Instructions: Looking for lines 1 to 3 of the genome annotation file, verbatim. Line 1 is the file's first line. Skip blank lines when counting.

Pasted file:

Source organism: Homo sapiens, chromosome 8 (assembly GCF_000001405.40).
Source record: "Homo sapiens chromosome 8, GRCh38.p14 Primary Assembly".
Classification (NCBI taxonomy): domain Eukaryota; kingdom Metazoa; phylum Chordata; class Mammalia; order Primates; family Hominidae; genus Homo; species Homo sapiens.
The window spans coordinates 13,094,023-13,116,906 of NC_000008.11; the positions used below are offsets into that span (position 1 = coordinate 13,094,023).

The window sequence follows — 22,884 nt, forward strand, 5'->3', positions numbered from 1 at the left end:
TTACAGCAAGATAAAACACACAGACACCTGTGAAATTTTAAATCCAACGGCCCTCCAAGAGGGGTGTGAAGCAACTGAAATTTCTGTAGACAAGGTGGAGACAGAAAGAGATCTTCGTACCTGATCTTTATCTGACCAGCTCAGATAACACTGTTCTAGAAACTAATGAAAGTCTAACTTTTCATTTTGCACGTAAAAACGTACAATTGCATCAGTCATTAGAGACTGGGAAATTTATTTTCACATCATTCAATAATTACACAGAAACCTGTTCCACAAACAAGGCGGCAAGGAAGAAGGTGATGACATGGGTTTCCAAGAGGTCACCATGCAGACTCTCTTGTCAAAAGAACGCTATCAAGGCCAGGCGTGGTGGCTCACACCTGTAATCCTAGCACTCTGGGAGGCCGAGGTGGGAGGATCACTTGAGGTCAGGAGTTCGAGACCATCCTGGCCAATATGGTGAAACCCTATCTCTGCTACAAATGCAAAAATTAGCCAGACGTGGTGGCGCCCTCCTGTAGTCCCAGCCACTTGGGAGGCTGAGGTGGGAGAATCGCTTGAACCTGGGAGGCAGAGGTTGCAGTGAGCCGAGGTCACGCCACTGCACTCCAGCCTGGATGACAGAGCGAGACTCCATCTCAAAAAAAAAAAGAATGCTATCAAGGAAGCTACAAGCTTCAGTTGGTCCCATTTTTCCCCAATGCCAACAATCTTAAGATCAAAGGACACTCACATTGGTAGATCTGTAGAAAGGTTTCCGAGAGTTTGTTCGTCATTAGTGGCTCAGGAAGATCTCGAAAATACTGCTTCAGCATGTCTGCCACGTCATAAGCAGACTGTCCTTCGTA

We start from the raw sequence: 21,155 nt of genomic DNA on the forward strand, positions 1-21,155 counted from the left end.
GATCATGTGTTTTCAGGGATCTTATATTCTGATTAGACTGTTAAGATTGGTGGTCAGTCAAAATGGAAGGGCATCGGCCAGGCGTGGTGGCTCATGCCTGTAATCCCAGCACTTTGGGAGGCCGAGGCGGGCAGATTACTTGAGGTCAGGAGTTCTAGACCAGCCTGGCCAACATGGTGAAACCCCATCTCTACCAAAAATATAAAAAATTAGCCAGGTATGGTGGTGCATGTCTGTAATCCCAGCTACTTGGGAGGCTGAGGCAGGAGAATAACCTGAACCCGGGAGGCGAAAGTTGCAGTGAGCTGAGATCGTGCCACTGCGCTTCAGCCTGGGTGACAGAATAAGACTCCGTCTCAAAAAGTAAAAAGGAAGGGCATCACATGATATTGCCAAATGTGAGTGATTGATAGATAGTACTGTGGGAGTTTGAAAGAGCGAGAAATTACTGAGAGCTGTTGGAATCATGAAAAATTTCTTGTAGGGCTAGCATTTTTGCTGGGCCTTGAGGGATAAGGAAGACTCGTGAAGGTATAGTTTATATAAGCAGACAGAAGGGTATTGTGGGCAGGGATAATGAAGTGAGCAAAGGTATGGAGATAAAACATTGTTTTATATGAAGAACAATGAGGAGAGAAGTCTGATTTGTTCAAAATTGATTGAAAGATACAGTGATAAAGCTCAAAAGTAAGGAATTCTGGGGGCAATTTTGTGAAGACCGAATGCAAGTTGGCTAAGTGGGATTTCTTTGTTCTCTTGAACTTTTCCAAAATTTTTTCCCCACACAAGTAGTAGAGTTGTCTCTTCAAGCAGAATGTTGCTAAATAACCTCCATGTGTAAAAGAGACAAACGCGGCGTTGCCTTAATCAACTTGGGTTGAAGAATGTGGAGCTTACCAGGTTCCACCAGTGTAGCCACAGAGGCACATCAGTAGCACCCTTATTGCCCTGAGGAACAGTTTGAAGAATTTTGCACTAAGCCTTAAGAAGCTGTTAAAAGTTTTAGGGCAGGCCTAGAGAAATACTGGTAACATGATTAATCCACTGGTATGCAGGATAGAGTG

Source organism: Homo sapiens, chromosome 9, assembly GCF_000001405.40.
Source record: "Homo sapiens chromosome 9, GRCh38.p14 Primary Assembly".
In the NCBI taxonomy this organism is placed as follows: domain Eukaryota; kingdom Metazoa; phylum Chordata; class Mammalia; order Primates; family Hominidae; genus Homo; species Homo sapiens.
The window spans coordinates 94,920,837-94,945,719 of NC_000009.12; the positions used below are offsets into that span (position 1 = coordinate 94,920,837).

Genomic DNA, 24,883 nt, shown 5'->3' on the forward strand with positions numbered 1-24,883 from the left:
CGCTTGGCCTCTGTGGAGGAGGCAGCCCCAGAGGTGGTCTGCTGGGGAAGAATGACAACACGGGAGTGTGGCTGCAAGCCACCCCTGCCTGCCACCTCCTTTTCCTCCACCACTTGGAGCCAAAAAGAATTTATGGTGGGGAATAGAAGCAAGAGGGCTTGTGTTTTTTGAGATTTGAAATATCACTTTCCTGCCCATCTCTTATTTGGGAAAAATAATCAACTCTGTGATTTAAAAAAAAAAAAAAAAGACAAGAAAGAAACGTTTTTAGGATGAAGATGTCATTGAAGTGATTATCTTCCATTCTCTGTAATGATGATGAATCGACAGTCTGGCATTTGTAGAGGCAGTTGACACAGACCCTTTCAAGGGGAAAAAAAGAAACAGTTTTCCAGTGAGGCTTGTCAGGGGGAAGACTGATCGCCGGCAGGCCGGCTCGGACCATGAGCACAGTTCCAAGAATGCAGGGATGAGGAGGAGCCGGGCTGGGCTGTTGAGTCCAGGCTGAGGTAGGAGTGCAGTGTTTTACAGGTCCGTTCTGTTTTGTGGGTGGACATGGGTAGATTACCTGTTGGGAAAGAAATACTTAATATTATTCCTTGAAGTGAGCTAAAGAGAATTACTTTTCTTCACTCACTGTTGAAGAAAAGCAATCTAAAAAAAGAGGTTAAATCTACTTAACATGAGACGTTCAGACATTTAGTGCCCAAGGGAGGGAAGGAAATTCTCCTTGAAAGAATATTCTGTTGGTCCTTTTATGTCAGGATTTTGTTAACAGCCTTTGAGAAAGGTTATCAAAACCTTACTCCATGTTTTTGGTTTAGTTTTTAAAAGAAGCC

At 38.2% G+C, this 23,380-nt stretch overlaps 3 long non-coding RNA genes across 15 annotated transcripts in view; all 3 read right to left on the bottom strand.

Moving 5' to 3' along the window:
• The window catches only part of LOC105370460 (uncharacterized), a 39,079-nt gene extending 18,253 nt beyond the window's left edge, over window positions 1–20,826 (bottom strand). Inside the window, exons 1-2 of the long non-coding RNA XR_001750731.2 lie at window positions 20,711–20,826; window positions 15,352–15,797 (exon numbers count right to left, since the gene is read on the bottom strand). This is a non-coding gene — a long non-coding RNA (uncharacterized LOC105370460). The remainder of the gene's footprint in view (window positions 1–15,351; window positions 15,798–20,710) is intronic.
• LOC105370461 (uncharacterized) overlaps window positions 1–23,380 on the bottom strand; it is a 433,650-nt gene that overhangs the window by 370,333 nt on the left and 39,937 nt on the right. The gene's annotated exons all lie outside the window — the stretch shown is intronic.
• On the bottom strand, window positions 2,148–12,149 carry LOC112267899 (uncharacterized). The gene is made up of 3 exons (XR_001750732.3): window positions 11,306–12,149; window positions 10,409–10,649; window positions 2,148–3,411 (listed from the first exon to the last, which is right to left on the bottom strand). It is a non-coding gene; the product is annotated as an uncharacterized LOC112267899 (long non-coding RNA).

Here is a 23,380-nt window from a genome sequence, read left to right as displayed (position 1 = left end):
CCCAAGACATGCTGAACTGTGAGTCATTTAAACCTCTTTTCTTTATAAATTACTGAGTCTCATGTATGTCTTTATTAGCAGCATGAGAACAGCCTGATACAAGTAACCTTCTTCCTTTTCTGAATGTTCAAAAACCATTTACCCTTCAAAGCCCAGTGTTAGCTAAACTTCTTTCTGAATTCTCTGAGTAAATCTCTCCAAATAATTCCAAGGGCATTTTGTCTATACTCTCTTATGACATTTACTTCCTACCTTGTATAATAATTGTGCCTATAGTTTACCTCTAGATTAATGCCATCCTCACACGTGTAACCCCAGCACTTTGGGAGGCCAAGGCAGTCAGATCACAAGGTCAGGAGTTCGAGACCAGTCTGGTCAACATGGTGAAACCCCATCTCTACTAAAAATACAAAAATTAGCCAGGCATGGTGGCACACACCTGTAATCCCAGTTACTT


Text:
Source organism: Homo sapiens, chromosome 8 (assembly GCF_000001405.40).
Source record: "Homo sapiens chromosome 8, GRCh38.p14 Primary Assembly".
Classification (NCBI taxonomy): domain Eukaryota; kingdom Metazoa; phylum Chordata; class Mammalia; order Primates; family Hominidae; genus Homo; species Homo sapiens.